Fresh blood samples of known group were smeared on cloth, paper and metal implements, and allowed to stand for various intervals of time. The dried blood-stains were then again tested. When putrefaction of the blood samples set in before they dried, as many as 14 out of 18 wrong groups were obtained. It is of importance to note that not only were agglutinogen or agglutinin destroyed during the drying or ageing of the blood stains, but in some instances changes occurred which yielded reactions simulating those of some particular agglutinogen.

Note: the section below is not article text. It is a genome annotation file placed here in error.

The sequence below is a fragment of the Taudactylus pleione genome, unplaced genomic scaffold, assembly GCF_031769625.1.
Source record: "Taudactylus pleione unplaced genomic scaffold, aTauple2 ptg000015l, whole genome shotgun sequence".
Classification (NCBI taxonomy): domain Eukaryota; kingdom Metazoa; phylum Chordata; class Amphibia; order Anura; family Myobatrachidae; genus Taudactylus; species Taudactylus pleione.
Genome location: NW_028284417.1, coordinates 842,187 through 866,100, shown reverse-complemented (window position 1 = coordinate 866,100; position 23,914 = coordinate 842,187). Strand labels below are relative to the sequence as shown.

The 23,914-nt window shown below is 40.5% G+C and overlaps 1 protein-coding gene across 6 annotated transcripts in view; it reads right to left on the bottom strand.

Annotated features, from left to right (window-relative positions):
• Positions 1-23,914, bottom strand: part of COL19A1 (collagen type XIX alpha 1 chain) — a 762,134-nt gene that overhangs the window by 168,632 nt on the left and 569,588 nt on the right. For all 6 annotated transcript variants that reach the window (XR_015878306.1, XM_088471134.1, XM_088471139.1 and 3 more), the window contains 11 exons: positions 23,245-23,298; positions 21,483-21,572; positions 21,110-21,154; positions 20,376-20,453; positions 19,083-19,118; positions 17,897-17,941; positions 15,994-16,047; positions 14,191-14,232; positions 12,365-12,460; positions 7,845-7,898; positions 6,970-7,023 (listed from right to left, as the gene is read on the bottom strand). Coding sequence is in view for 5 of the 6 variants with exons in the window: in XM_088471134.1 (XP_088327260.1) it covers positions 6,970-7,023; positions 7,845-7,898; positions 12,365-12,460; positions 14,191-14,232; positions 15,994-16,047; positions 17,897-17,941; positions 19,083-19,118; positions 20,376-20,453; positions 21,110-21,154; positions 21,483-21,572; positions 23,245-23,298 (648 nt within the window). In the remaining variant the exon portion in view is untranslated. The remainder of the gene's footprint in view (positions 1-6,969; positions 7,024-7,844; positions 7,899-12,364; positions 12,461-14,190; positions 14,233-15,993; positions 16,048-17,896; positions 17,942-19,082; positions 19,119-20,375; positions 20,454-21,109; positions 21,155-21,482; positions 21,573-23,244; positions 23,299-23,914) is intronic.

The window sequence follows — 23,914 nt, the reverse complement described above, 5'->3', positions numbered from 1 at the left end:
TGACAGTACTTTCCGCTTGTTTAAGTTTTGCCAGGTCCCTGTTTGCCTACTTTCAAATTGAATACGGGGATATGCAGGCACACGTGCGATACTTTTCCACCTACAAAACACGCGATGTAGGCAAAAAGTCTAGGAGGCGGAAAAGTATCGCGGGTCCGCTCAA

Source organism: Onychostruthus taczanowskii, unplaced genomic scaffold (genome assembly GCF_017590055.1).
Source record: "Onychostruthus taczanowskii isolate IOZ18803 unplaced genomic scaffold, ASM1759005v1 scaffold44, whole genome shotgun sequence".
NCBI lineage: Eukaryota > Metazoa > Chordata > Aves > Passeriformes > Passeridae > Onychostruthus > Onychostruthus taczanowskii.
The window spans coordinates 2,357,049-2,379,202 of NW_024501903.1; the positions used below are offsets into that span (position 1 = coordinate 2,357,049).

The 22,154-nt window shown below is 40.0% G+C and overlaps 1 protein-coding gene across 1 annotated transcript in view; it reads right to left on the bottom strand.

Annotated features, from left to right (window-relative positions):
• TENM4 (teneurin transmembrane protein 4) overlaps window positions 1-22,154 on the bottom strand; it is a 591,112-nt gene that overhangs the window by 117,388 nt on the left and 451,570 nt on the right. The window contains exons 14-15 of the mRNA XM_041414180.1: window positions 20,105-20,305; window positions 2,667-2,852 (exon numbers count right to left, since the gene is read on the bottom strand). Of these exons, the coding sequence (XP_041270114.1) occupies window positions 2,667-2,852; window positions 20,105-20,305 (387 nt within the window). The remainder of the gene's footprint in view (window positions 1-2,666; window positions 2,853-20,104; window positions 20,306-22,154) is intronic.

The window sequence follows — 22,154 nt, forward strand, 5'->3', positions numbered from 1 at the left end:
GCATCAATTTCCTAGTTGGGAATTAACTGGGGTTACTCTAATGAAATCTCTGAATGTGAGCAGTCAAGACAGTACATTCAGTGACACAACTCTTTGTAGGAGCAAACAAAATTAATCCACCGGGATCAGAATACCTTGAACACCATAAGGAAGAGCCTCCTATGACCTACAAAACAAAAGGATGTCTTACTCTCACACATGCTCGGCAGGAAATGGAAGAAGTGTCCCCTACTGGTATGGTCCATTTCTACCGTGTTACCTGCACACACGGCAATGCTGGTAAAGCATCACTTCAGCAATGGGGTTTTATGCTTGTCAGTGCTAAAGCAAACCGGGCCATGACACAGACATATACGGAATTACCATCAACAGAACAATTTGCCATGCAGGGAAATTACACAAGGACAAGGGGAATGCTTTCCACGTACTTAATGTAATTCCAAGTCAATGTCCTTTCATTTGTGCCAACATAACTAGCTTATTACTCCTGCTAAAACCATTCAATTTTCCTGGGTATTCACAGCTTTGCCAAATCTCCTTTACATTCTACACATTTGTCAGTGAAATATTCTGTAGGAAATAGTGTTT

The authors strongly advise against the use of blood-grouping of partially decomposed (and contaminated) blood stains, since our experiments definitely prove that 100 per cent correct results cannot be obtained.